The background to the credits sequence is a representation of a blackboard full of equations and mathematical formulae. See more »

Connections

References V for Vendetta (2005) See more »

Soundtracks

Orchestral Suite nº1 in C Major, BMW 1006:1 Overture
Written by Johann Sebastian Bach (as J.S. Bach)
Performed by Felix Prohaska and Vienna State Opera Orchestra
©2003 Vanguard Classics
Courtesy of Vanguard Classics
See more »

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User Reviews

 
Useful as a example of bad screen writing for future screenwriters
9 April 2009 | by rzajacSee all my reviews

This film would appear to be a case where a well-intentioned producer, or enclave of producers, noticed a public interest in conceptually high-toned and seemingly erudite subject matter, combined with more staid pop story elements, like serial murder (Se7en) or overcoming emotional/psychological issues (Good Will Hunting/A Beautiful Mind).

The problem appears to be that they turned the screen writing job over to hacks.

I know that's a brutal thing to say, but it really does appear to be the case.

The film tries to wed serial murder and academic philosophical musing, but fails. Actually, it tries to bring quite the plethora of de rigueur elements together, and mismanages the whole affair. You have all kinds of messy stuff, and an absence of any really compelling myth to bind it together, or even to effectively humanize the characters. You have John Hurt striving valiantly to imbue each scene he works with warmth and sensitivity, but he fails against the tide of bad overall conception/development. Suddenly, Wood is dallying with his hostess' daughter. Where did that come from? Then, she's mad at him for arriving home late. Was she expecting him? Later, she apologizes, and they seem to have arrived at some kind of cozy platonic status quo. Why? And she plays the cello. Uh, are we supposed to assume that an interest in contemporary orchestral ensemble work functions as a hedge against emotional irrelevancy? This was all fast, senseless, and just one example of many, many instances where presumably emotionally resonant moments float in a mutually disconnected vacuum.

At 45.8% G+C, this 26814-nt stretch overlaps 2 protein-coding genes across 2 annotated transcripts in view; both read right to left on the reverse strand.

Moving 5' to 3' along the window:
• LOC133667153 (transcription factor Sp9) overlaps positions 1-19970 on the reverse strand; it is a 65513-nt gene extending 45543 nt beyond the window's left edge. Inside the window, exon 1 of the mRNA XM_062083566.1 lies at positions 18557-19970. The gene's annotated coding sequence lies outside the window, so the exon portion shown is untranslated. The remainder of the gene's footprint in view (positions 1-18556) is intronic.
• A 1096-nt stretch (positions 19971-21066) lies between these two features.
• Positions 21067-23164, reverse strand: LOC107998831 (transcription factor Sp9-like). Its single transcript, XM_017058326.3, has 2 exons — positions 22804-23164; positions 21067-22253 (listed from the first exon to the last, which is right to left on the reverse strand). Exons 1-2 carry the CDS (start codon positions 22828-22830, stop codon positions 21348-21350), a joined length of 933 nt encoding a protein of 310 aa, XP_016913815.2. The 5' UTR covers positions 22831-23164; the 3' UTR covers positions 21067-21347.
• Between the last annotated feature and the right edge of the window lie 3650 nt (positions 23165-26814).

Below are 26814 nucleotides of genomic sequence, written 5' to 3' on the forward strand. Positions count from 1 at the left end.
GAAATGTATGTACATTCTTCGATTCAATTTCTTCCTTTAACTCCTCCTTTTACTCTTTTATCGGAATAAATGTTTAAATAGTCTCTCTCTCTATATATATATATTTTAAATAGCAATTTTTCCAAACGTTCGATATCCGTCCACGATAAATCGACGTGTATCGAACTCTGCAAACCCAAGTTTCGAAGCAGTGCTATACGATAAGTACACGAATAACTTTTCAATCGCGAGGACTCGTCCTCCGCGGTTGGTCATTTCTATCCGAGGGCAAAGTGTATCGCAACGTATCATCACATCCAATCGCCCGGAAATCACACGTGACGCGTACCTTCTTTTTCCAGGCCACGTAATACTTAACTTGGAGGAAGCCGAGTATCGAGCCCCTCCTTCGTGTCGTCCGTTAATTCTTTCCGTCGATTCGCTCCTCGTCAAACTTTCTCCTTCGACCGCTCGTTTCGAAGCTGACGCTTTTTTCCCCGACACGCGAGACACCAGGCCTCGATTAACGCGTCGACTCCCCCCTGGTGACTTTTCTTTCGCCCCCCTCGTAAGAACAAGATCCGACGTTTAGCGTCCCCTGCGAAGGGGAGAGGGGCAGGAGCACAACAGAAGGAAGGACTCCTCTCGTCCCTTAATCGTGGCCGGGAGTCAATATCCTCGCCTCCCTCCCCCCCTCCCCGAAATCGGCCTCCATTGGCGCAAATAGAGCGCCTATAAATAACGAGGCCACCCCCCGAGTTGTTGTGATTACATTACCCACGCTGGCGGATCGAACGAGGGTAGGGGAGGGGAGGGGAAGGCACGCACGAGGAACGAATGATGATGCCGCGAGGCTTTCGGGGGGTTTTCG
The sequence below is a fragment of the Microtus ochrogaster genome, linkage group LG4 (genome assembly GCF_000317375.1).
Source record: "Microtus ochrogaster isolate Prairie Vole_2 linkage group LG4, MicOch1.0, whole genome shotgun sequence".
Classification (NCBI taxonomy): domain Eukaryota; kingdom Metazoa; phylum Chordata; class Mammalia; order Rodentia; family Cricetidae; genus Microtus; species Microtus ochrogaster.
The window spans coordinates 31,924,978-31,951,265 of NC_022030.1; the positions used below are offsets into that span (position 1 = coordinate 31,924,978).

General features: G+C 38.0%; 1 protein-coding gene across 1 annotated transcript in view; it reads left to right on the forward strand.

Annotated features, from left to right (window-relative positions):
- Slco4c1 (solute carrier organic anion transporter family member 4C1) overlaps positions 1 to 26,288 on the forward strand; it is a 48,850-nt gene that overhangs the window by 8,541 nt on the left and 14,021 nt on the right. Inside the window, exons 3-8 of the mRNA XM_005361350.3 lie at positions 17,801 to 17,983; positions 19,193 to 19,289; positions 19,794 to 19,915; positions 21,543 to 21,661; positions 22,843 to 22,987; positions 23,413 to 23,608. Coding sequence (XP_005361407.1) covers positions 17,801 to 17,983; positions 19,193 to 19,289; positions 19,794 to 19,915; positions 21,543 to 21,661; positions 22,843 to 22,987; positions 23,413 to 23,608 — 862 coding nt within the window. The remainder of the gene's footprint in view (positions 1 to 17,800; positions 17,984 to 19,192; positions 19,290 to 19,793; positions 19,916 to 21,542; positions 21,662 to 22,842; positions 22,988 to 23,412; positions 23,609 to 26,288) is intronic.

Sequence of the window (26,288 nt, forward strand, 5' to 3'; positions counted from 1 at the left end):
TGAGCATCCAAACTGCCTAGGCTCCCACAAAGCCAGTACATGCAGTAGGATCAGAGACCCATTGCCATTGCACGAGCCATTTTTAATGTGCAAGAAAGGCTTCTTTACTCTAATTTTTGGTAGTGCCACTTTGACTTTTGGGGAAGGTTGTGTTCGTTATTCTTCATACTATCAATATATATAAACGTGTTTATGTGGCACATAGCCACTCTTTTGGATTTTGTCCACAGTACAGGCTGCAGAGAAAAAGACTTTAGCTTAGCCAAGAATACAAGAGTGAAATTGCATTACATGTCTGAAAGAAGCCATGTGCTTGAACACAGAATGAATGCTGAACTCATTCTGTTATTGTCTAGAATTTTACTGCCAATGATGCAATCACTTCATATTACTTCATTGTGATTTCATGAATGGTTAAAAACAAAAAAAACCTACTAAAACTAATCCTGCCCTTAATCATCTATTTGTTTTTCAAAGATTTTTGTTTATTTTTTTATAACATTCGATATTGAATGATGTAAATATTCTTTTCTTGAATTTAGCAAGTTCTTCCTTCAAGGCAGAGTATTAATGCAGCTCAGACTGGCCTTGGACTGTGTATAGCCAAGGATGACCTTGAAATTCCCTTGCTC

And speaking of resonant moments, it's possible that some directorial stringency might have redeemed the script somewhat, though I'm not sure. It appears to be a case where the director accepted the script as-is, directed individual scenes as best as possible, then handed the footage over to editing; maybe they could make sense where he couldn't. There really seemed to be only the faintest glimmer of an understanding of any kind of move toward a redemptive overall storyline. I guess I'm saying that the narrative buck needed to have stopped with the narrators, but instead got passed, ineffectually, along the line in the process, until we see the buck being passed right out our screens and into our laps: The narrators didn't know what they were after--or didn't have the craft to pull it off--could the director handle it? The director couldn't handle it; could the editors make up for the oversight? The editors tried as best they could; if they can't make gold out of shite footage, could the viewer kindly oblige and dig something meaningful out of this morass of disconnected emoting interlaced with disconnected pedantry? By now, I think you get the idea. Seriously: If you're an aspiring screenwriter, WATCH THIS MOVIE. I daresay it's a textbook case.

I'm just having one more thought. It is *just possible* that the script is OK, but we're actually witnessing a combination of bad direction and editing mangling it. I would guess it's unlikely, but it *is* possible.